A layman’s guide to tennis elbow
Tennis elbow (or lateral epicondylitis to give it its medical name) is a common affliction for padel players. It is both annoying and really painful, as Neil Bilton discovered when he developed the condition. Here he charts its onset, his recovery and gives layman’s advice for dealing with it.
Let’s start with a disclaimer. I am not a doctor or a physio or a faith healer but I have, and still do occasionally, suffer from tennis elbow. All advice below is from a layman and drawn from my own experience.
If you haven’t suffered from tennis elbow you are one of the lucky ones. If you have, then you know all about that innocuous pain which isn’t really there until you pick up a scalding hot cup of coffee and your elbow screams so loud you spill it on yourself, or when turning the key in your front door hurts so much you think about living in the garden for the rest of your life.
The onset is sudden, the pain very, very nasty and the length of the healing process is just too long to be acceptable.
Within the group of guys I play with, 70% have experienced it at some point. We all come from different disciplines of racket sports so it’s not a specific sport that makes you susceptible. My friend Richard (Bowles) and I have had it with differing levels of pain (but obviously mine was significantly worse than his).
What is tennis elbow?
It’s basically inflammation of the tendon where the forearm muscle connects to the elbow joint. It normally happens because of an injury or overuse of the muscle which then won’t move properly and so the tendon needs to compensate (tendons aren’t really designed to stretch and move around like muscles). Eventually the tendon rubs the bone entry point and becomes inflamed. Then it just hurts. A lot. It can be caused by lots of different things. From shoulder mobility, tight forearm muscles, a wrist strain or even an impact injury to a finger. You feel it, you hate it, you pray it will just go away and then you mentally cry a little.
How to dealt with it
Richard and I are different people, we behave differently, sometimes impatiently, sometimes aggressively and sometimes stupidly. We have both gone down the physio route, do this, do that and REST. We have gone down the YouTube self-heal route – do this, don’t do that and REST. And we have gone down the enforced lockdown route, do nothing (while getting fat) and being forced to REST. To be fair the latter one did work somewhat but it’s not that practical on a long term basis.
Rest definitely helps. And it gives you no idea of when to start playing again. Many a false start has occurred which immediately puts your 2-3 week rest period back to square one.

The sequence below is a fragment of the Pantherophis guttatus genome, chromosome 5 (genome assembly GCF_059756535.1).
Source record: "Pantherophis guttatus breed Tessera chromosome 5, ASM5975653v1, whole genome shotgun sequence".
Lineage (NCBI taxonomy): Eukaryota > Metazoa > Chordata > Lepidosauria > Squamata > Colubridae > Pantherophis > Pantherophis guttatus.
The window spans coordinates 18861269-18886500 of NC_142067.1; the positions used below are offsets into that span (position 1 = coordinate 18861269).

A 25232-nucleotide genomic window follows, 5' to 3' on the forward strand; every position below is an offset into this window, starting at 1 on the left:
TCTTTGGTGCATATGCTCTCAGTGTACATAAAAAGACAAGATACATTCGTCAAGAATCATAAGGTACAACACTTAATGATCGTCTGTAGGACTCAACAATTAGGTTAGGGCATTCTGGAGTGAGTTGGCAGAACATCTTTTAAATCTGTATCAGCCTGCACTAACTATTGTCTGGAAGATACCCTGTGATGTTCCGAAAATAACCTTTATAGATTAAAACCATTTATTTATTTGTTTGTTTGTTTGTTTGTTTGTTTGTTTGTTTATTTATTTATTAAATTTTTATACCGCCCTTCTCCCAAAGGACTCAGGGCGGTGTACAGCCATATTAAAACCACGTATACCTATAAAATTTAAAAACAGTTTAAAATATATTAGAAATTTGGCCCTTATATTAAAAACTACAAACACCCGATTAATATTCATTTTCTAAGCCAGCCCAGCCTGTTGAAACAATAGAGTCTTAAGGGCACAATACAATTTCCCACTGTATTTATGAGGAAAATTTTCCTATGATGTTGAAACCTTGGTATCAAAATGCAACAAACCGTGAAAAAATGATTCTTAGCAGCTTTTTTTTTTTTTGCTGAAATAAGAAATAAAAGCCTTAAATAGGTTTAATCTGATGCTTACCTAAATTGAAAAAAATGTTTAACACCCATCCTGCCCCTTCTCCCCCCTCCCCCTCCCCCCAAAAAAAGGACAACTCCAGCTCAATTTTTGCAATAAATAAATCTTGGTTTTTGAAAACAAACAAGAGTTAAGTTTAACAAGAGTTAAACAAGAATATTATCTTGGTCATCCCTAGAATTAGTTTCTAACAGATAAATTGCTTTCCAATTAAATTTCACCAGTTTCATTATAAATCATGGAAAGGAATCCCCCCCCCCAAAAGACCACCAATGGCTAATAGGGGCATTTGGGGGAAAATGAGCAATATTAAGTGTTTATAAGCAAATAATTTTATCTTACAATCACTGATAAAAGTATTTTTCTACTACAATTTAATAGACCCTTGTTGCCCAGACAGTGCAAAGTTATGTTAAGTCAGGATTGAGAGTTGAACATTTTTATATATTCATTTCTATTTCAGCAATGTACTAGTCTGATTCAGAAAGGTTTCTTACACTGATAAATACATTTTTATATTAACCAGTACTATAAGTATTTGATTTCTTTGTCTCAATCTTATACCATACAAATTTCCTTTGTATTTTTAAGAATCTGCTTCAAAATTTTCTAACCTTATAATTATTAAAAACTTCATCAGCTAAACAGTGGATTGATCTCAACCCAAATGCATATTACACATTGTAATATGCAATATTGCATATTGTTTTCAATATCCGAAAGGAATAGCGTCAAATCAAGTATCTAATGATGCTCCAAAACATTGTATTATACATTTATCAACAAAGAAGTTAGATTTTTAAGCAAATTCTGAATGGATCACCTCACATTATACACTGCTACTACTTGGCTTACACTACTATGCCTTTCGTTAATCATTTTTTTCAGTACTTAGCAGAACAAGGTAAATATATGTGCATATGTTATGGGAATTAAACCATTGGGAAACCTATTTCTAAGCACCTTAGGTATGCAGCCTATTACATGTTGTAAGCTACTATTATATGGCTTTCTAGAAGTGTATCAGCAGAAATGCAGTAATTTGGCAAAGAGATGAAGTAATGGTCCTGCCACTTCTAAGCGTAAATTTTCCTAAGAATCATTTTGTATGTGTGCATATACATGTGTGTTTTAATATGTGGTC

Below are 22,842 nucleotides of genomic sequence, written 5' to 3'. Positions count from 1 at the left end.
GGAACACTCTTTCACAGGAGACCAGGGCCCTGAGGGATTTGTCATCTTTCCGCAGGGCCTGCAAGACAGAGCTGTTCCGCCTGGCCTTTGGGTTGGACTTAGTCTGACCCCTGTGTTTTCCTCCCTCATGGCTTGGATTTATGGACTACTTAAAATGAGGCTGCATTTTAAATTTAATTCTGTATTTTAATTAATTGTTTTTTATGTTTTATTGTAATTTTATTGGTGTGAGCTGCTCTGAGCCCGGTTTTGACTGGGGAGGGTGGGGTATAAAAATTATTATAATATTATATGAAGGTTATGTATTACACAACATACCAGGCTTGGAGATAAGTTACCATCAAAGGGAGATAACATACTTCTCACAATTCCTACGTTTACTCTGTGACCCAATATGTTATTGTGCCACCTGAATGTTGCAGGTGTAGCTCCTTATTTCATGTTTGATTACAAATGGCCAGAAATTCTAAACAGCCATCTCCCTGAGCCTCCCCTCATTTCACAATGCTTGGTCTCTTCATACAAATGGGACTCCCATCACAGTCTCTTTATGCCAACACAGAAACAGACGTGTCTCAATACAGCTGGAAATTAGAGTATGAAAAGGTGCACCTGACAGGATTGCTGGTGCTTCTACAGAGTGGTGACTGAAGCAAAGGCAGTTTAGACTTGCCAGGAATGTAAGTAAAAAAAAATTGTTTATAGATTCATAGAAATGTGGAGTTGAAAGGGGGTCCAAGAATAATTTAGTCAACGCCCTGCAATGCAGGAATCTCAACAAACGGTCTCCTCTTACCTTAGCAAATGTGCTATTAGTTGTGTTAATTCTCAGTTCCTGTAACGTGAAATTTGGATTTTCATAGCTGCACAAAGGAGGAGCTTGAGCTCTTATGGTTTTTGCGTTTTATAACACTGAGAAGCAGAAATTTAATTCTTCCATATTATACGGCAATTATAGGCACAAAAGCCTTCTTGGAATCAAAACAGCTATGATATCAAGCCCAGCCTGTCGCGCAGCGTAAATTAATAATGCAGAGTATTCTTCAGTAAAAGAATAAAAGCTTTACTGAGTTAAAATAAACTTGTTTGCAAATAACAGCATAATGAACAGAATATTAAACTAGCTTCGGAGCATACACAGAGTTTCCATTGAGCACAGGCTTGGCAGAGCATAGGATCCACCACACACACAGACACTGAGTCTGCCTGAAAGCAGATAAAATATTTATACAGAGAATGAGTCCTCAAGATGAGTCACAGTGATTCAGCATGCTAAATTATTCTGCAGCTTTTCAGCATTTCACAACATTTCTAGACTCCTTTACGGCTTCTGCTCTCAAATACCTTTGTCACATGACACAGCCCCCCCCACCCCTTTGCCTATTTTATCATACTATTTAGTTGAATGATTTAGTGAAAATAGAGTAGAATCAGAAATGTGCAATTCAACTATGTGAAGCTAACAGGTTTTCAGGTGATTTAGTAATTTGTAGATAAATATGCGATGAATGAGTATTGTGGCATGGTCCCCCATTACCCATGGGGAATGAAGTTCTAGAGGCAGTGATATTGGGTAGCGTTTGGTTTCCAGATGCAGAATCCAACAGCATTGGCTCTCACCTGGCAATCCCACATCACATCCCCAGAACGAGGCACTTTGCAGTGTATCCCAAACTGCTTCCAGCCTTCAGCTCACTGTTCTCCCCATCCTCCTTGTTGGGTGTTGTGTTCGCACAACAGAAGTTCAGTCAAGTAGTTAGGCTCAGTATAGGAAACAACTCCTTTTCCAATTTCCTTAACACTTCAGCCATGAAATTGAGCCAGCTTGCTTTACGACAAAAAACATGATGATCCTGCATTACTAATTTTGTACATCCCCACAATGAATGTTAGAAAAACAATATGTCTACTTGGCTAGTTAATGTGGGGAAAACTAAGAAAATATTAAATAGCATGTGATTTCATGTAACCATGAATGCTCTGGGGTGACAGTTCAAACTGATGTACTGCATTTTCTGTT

Get some ice on it when you feel it or when you aggravate it. While that bag of peas is slowly defrosting think about your rehab period because right now it’s a waiting game. When you decide to go back to padel you are probably going to need a pressure strap. We have tried several and we have found that the main thing is that it should be reasonably tight. The cheaper ones will come loose quite often during play and will need to be tightened regularly but everyone has different budgets and that, obviously, will affect your choice.
The strap effectively shortens the muscle and ‘locks off’ the point at which the tendon moves and hurts. Always follow the strap instructions. We found straps useful as a rehab tool after the REST period. We do not think a strap should be bought as an alternative to the REST period.
This is something we should all do but they generally seem to amount to the last 30 seconds before going on court, having arrived 30 seconds before that. Amongst our friends what seems to count as as a warm-up can be as short as a couple of (tight) hamstring stretches or maybe one knee-clicking squat. Then it’s straight onto court to smash balls at each other as hard as we can across the net.
I now get to court 15 minutes early and have made warming up part of my padel routine. I do some simple arm swings, shoulder rotations and then begin to mimic certain padel shots but without the racket. I then add the padel racket and repeat the process with the added weight and air resistance that the racket brings. I lightly stretch my shoulders and wrists against a wall. All this takes me about five minutes and since I started doing it I’ve had no issues with tennis elbow. Richard was doing this with me until his elbow got better and he stopped. He got tennis elbow again.
Going forward I will say that I have previously suffered from ‘Padel Elbow’. It’s the same thing as tennis elbow but just that little bit cooler. Kind of the same as Richard and me, we are both men of roughly the same age but I am just that little bit cooler! 🎾